Low unemployment rate, but holidays spoil the picture

Netanyahu’s political measures as finance minister, which included a cut in family allowances, a cut in the income supplement, a negative income tax and raising the retirement age, have contributed to the labor market. and reducing unemployment to minimal levels.

Netanyahu’s anti-social policies as finance minister have also resulted in a significant increase in employment among Arabs and Haredim (ultra-Orthodox Jews). What has helped the unemployment rate to drop is the changing numbers of Haredi men and Arab women, groups characterized by low labor market participation and a lack of skills suited to the current labor market.

The increase in employment is also attributable to the technology sector. Although the sector employs only 10% of the workforce, its expansion has an effect on other sectors.

Despite the consequences of the coronavirus pandemic, according to the Central Bureau of Statistics, the narrow measure of unemployment (the number of people unemployed as a proportion of the working population) fell to 5% in May of this year. But what about workers put on unpaid leave and workers whose workplaces have closed? The Central Bureau of Statistics excludes them from the standard measure, but there are 130,000 unemployed people. Labor market experts believe that as soon as they start actively looking for work, at the end of the period of unpaid leave, this will lead to an increase in the unemployment rate.

Housing: a resounding failure

“I told you to buy houses – buy houses. Not just in Beersheva. Buy houses in Dimona, in Yeruham, buy houses. There are those who have listened and acted, and there are those who do not. have not. ” This recommendation from Netanyahu in 2016 still holds true, unfortunately for young couples.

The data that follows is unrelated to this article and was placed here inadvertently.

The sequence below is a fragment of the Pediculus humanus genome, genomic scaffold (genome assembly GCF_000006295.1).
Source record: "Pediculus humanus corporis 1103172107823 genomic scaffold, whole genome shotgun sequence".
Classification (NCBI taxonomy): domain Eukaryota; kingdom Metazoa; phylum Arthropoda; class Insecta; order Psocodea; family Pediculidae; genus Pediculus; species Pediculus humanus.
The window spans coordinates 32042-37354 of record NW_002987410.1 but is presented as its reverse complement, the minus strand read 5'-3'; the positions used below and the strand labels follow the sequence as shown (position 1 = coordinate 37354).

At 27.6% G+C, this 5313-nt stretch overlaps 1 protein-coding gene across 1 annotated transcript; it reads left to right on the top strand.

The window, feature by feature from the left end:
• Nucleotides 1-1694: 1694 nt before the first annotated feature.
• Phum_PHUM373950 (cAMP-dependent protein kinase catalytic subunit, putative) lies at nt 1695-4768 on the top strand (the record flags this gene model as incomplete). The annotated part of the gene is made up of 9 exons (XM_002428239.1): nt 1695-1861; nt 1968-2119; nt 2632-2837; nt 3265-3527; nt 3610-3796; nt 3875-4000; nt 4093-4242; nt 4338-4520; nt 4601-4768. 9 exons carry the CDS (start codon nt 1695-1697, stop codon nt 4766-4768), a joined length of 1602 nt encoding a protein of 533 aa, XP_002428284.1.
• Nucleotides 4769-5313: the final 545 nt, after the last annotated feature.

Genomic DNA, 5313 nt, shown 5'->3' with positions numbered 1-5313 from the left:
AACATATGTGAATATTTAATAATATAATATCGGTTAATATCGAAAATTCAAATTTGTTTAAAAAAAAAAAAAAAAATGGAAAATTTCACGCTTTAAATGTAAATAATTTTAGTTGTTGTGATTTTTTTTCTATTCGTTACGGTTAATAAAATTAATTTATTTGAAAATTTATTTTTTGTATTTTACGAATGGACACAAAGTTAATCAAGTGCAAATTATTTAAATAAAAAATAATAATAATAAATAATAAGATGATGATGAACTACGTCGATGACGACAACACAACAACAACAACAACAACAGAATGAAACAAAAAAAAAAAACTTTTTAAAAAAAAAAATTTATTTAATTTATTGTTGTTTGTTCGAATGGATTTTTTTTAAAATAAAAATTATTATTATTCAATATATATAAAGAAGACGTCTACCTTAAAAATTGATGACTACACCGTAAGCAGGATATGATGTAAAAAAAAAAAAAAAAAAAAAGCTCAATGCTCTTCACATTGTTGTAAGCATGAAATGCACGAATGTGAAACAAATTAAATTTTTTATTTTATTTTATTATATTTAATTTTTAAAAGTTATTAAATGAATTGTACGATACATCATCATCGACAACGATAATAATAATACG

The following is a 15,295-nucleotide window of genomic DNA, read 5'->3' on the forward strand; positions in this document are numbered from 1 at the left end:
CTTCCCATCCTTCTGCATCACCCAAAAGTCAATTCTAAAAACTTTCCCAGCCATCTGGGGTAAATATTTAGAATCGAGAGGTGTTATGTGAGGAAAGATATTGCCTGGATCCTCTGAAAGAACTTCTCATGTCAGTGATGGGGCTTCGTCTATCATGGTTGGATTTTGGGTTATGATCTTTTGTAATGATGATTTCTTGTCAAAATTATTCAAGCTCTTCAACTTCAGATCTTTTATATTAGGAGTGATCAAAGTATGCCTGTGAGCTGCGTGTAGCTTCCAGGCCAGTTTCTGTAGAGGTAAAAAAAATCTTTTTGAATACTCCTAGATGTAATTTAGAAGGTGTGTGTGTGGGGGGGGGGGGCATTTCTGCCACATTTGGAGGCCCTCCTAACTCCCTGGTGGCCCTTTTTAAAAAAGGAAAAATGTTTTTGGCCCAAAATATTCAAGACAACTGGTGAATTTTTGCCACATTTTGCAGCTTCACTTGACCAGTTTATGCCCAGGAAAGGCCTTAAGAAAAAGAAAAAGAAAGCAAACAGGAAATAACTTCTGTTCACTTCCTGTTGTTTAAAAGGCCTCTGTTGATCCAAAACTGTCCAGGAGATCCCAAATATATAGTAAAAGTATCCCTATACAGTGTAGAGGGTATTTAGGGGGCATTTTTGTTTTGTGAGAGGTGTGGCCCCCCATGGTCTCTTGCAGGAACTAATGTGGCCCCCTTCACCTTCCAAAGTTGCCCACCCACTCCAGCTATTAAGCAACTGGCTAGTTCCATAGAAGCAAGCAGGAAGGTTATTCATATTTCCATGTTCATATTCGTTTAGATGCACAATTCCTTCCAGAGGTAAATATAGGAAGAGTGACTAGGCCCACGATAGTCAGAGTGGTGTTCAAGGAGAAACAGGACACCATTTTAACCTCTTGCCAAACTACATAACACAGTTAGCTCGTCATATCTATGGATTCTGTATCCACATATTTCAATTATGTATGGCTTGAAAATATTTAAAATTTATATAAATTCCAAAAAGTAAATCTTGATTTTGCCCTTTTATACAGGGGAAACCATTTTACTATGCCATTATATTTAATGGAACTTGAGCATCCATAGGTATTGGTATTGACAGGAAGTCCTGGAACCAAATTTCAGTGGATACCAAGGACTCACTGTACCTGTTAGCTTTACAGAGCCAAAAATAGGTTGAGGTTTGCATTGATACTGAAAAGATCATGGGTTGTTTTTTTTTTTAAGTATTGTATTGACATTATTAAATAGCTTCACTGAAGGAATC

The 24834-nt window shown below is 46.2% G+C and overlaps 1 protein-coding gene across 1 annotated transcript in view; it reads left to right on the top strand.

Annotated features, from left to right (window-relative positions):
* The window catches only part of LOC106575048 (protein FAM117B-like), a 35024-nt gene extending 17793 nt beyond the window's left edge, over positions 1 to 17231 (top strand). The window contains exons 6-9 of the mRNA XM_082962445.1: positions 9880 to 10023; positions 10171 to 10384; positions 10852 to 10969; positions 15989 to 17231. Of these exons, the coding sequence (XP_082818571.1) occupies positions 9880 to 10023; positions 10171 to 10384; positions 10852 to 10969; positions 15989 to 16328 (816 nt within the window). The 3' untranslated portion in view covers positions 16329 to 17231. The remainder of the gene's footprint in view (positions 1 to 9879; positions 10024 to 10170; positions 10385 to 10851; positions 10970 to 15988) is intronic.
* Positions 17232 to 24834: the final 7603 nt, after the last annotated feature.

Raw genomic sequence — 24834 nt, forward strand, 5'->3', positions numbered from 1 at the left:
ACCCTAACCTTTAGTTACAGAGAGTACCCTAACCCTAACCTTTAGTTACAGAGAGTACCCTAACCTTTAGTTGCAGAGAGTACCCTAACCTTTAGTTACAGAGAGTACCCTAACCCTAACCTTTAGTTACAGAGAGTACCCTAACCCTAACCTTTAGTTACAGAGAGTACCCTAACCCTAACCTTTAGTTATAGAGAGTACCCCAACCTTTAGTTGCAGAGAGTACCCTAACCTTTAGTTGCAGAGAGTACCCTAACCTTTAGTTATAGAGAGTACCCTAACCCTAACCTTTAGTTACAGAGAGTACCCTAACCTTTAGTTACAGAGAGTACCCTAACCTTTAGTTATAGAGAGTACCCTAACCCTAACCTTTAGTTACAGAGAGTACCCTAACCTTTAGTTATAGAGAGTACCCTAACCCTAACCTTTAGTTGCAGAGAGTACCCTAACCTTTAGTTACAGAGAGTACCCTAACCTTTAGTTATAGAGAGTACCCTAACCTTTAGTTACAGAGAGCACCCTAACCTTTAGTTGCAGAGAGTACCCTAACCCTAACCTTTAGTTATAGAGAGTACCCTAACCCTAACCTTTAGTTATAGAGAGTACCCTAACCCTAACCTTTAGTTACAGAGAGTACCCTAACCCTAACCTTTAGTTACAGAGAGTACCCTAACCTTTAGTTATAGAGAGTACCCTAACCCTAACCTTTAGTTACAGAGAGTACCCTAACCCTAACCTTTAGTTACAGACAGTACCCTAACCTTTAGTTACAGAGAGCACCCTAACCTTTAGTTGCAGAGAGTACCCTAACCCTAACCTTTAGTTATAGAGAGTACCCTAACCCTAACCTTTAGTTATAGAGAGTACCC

There is no doubt that Netanyahu’s great economic failure during his second term as prime minister was his inability, despite all the plethora of programs he introduced, to stop the skyrocketing cost. housing. The failure to close the gap between the homes put on the market and the demand has led to a doubling of house prices over the past decade.

A Bank of Israel study released last week also shows that housing is overvalued due to insufficient supply, and that monetary policy (very low interest rates) is only a secondary factor in the price increase. According to the IDC Herzliya Aaron Institute for Economic Policy, the supply of housing under construction and the housing stock are the most important variables that determine prices in the housing market.

The gap between supply and demand has narrowed in recent years. However, according to the analysis of Bank Leumi, the basic demand for housing is 55,000 per year, while construction is at the rate of 50,000 housing per year. However, the delay of completed constructions in relation to demand indicates that prices will continue to rise.

GDP per capita: up sharply, but the gap with the OECD remains

Economic growth rates at the start of Netanyahu’s second term were high. But to come closer to the standard of living of developed Western countries, the per capita GDP of the Israeli economy had to grow faster. In March 2009, at the start of Netanyahu’s second term, the annual GDP per capita in Israel was $ 27,512. In 2020, it hit $ 40,731. That’s a pretty impressive increase, but the gap compared to other OECD countries has not narrowed, as Israel’s annual population growth rate is significantly higher than the average for these countries ( 2% against 0.55).

Excluding the year of the coronavirus, exceptional in all respects, in Israel and the world, GDP per capita in Israel grew on average by 1.5% per year, compared with 1.2% in the United States and 0.9% in Germany. Our situation is less impressive compared to countries like Taiwan, Singapore and South Korea, where the growth rate of GDP per capita was 3%.

So GDP per capita has grown significantly under Netanyahu, but the question is, who should we compare ourselves to? Which brings us back to the kind of student we want to be – the most upscale genius, or the average kid having fun.

Posted by Globes, Israel business news – – on June 15, 2021

© Copyright of Globes Publisher Itonut (1983) Ltd. 2021